ACGME burnout enemy-to-enemy

ACGME Limits Resident Work Hours to 168 Per Week

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CHICAGO, IL – In an effort to increase resident satisfaction and curb the current epidemic of burnout in health care professionals, the Accreditation Council for Graduate Medical Education (ACGME) has published new guidelines to limit resident work hours to no more than 168 per week.

ACGME burnout 168
“Thank goodness I don’t have to work 190-hour weeks any more…”

“We recognize that that burnout is multifactorial but long, grueling hours are certainly part of the equation,” said ACGME spokesperson Bernie Blight in a written statement to the press earlier this morning.  “We spoke with interns, residents, program directors, and leading experts on burnout across the country, and have decided that this was a necessary course of action.”

The ACGME has made strides in curbing hours over the past decade, but many critics argue they didn’t go far enough, that they could go further.  The new ACGME guidelines should appease most if not all of them.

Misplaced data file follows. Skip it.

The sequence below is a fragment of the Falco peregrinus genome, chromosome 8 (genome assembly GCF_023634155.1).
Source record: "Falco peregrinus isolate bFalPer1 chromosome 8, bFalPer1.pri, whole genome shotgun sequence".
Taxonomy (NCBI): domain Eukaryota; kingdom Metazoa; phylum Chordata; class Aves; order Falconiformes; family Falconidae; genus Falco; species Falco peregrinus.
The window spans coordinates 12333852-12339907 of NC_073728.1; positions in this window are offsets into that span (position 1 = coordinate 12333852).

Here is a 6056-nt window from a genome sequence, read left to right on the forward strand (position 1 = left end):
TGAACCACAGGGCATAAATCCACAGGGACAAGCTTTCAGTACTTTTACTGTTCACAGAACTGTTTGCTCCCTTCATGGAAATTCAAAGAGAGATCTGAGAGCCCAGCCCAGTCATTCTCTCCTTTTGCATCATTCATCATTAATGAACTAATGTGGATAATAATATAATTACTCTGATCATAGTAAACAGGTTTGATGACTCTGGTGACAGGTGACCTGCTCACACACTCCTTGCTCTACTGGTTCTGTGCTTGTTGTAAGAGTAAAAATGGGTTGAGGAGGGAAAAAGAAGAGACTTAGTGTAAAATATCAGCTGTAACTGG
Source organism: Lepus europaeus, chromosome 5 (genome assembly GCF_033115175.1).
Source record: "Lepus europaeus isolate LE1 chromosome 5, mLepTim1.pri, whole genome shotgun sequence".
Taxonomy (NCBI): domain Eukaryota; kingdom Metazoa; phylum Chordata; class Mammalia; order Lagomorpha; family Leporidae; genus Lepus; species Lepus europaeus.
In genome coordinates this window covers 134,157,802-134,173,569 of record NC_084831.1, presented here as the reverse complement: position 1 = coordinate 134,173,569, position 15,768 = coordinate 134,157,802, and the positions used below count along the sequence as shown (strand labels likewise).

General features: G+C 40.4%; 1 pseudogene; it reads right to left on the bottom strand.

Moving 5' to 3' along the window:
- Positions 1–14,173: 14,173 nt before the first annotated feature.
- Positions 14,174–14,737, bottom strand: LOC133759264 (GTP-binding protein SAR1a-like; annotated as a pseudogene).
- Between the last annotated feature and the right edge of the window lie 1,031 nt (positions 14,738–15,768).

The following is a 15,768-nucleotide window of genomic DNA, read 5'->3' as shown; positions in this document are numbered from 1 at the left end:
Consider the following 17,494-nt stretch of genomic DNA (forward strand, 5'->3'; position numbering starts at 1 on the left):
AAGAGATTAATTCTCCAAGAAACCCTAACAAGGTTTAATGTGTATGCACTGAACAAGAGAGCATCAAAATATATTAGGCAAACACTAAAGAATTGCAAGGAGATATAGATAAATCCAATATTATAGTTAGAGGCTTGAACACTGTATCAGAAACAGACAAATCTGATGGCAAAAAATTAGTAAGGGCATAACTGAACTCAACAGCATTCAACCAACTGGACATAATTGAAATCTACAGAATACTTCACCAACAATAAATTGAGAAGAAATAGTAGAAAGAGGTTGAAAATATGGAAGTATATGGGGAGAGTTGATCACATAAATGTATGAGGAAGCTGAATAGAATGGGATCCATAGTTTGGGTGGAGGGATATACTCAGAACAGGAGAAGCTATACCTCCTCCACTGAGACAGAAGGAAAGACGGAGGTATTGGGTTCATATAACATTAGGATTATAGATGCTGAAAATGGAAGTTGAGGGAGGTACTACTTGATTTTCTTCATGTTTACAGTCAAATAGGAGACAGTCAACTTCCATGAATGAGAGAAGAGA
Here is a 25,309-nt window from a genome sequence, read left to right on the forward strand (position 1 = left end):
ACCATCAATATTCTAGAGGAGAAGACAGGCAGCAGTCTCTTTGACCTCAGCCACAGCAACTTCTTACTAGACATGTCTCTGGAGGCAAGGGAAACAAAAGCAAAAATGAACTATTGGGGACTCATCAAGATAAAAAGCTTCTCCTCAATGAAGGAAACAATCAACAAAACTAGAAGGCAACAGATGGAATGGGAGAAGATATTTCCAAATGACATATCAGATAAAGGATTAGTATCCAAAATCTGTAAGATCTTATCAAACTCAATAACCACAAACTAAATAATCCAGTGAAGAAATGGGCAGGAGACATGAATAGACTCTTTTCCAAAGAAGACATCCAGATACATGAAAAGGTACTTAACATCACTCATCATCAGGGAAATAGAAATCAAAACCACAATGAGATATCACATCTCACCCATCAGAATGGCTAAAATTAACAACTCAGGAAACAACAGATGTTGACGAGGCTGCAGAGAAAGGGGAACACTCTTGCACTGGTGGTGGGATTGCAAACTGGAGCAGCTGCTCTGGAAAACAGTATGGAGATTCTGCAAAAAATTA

“By ensuring that our interns and residents work no more 168 hours per week or 24 hours per day, we can ensure they have time to eat properly, exercise, rest their minds, and come back to work refreshed and recharged,” continued Blight.  “I have full confidence, starting with our current generation of young medical professionals, we will make burnout a thing of the past.”

Experts in health care policy predict the ACGME recommendations will have a snowball effect, leading other major professional organizations to issue similar recommendations and help increase morale among all health care professionals, something at record lows and whose current state is best described as “FML.”

One organization actively drafting new guidelines is the American Nurses Association (ANA).

“Not only do we fully support the guidelines as set forth by the ACGME for its residents,” commented ANA spokesperson Rebecca Lassitude, “but we are currently drafting guidelines in parallel to decrease nurses work hours to no more than 200 per week.”  Lassitude hopes to release the nursing guidelines next month, calling them a “no brainer.”

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